Management of medullary thyroid cancer

Management of medullary thyroid cancer: the disease again may present with symptoms or with a thyroid nodule. I don’t screen all my thyroid nodule patients with calcitonin levels but frequently the cytology will suggest that that’s what’s going on. If we do suspect it before surgery then certainly a pheochromocytoma should be ruled out by the appropriate urine studies. We mentioned the major treatment is total thyroidectomy with central node dissection. There’s a lot of controversy in terms of management of residual disease regarding chemotherapy or not. As far as the familial issue, a not uncommon situation now is that one has diagnosed somebody with medullary thyroid cancer, there may not be a family history, but still the question arises; maybe there is incomplete penetrance, maybe this has been a germ line mutation in an ancestor that is only now becoming apparent.

The genes for MEN IIa IIb and familial medullary thyroid cancer have been identified. They are all associated with alterations in the red oncogene and it can be screened for. So my practice in the follow-up of a patient who has presented with medullary thyroid cancer is to do the screening for red oncogene rearrangements in the presenting patient. If that is negative, then I think you can be reasonably confident that it is unlikely to be a familial case and you don’t need to go to great lengths to screen the rest of the family. On the other hand, if the screen for red oncogene rearrangements is positive, then certainly a full evaluation of the rest of the family should be followed out. Although I didn’t put the data on here, one of the significant factors in terms of cure of patients with the familial disease is early surgery. So in somebody who you have identified as having a oncogene present for this, I would recommend thyroidectomy be done as reasonably quickly as possible without waiting for the presence of either hyper-calcitonemia or certainly not for the presence of a thyroid nodule.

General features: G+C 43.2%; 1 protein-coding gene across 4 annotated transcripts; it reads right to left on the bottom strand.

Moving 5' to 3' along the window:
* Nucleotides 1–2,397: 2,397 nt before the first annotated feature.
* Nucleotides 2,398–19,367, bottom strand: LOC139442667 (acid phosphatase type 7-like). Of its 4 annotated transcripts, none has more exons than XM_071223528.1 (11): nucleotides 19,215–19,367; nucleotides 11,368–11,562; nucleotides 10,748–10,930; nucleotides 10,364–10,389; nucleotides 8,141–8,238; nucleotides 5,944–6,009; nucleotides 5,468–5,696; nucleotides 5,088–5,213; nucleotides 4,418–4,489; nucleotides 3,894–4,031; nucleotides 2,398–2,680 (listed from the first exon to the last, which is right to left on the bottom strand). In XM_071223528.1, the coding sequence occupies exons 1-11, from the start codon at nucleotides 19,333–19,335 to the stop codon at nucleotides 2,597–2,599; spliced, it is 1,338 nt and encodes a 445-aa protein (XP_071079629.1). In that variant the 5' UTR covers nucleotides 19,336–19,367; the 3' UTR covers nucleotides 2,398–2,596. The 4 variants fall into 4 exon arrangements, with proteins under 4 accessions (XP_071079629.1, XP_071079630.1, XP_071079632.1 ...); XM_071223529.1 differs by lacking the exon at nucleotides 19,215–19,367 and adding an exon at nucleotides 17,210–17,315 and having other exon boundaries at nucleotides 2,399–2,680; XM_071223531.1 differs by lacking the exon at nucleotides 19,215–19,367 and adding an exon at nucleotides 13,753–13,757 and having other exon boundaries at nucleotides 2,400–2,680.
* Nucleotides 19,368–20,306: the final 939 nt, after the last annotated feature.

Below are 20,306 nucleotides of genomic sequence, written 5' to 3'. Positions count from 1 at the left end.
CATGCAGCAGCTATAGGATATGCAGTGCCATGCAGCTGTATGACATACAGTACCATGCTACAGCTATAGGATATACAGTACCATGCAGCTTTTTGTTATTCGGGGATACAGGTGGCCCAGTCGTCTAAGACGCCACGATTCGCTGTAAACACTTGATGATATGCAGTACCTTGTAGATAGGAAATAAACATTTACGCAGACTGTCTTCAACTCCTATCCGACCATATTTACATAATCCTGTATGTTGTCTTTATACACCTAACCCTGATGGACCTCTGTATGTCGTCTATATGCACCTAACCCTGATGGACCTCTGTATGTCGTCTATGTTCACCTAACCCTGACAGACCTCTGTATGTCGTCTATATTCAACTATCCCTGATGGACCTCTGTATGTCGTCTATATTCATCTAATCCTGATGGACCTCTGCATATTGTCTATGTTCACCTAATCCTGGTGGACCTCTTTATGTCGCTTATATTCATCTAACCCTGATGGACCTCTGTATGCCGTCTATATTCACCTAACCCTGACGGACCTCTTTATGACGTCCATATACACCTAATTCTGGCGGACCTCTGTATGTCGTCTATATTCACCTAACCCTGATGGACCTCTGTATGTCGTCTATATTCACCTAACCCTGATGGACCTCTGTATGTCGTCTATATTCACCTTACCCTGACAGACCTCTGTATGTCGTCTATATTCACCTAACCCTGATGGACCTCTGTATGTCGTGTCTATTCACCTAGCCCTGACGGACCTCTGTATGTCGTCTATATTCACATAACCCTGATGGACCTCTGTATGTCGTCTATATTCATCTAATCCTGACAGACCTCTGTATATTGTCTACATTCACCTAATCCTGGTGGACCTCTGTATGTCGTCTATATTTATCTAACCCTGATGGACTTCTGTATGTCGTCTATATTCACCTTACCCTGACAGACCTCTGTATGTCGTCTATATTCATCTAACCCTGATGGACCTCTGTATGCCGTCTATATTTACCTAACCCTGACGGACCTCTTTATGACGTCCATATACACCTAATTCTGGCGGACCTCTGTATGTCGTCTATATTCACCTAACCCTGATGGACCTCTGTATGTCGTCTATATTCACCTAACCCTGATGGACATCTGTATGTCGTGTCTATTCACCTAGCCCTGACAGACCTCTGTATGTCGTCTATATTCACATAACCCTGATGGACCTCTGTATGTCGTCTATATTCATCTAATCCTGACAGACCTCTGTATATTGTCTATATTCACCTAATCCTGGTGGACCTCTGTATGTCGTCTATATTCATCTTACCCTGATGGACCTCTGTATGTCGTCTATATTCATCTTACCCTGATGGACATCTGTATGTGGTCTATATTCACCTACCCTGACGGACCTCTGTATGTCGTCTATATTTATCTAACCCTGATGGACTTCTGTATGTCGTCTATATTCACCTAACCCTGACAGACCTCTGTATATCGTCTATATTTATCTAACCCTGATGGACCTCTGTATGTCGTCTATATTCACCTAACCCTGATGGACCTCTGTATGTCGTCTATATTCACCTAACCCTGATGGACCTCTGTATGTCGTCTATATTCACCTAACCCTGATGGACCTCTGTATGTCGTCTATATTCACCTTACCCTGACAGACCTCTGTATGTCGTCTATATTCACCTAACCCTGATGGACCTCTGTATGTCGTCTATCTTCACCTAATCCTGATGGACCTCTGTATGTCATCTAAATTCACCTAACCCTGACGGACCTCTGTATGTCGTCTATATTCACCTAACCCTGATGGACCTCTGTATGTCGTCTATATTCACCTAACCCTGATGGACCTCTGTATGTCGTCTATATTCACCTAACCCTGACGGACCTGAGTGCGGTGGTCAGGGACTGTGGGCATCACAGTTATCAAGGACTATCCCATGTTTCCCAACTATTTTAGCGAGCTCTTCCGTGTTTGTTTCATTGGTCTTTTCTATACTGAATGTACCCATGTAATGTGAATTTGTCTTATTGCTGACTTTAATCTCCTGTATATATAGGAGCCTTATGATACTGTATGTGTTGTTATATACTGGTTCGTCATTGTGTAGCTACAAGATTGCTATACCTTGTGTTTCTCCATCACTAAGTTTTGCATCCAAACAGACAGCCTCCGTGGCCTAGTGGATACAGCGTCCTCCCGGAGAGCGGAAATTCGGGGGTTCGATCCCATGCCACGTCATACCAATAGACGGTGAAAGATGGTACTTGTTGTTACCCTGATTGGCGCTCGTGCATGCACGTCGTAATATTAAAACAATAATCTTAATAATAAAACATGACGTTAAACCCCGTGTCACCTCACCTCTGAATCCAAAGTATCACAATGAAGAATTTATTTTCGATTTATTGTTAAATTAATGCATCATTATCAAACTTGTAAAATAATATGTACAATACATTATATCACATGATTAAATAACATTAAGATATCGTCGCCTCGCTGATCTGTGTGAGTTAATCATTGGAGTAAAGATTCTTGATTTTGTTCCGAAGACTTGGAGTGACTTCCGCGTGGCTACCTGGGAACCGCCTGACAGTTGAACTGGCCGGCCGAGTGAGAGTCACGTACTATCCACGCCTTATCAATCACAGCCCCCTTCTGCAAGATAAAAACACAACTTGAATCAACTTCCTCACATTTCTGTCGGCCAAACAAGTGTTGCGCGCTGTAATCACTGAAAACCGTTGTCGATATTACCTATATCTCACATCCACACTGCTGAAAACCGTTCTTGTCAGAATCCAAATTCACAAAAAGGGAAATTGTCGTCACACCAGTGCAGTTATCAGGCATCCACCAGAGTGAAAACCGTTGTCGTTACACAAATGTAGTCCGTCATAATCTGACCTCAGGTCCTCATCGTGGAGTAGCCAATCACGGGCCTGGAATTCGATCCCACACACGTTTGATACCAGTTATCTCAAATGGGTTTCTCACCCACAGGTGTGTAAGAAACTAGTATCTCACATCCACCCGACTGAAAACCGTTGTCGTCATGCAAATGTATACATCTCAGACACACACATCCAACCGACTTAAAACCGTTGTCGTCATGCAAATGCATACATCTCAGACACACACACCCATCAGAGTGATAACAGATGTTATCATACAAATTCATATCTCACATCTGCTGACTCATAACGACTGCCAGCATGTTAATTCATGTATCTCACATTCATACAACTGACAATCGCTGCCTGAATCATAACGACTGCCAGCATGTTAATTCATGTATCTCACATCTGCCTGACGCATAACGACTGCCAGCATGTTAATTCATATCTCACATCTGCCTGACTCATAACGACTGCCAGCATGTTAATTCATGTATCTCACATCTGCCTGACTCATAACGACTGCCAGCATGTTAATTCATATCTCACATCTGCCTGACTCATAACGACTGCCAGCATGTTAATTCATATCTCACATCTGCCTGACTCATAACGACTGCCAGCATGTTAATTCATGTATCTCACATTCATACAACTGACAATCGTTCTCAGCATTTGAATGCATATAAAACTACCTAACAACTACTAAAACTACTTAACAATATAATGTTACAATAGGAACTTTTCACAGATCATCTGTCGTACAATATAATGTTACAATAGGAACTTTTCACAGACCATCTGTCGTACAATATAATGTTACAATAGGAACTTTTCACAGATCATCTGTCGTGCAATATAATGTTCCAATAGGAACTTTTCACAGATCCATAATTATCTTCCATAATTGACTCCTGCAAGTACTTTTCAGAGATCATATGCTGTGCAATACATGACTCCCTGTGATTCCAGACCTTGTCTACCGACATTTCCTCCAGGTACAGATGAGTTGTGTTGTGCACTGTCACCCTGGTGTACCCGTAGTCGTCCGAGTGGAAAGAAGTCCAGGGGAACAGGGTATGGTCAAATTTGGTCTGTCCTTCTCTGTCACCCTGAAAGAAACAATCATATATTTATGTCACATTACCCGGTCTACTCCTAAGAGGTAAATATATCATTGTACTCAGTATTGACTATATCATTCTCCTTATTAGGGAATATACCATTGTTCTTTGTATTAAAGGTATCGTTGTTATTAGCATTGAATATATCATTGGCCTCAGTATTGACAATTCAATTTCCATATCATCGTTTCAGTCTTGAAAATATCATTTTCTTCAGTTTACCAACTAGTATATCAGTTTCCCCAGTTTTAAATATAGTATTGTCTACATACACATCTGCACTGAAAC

The multiple endocrine neoplasia syndromes, IIa: hyperparathyroidism, pheo, medullary thyroid cancer. IIb: the mucosal neuromas, pheo, and medullary thyroid cancer. And just for completion, type I is the three P’s. The important thing to remember about the P’s is that pheochromocytoma, although it begins with a P is not one of the P’s in type I but it is the combination of hyperparathyroidism, pancreatic islet cell neoplasms and pituitary neuroendocrine neoplasms. The gene for the type I syndrome was identified recently. I don’t know if there are any commercial screening kits available for it yet, but Steve Marks at the NIH has done excellent work in this area. And if you ever had a case, if you can’t find the screening test – if it’s not commercially available – I would give him a call and he would probably be able to help you out.

I’ll sort of give you a choice here which is; Bob has asked me to throw in a few slides on adrenal cancer, and I did. And the choice we have is that we can either break now and this is it, or if you are really anxious to hear about adrenal cancer, we could do that for five minutes. But … do it? Okay.

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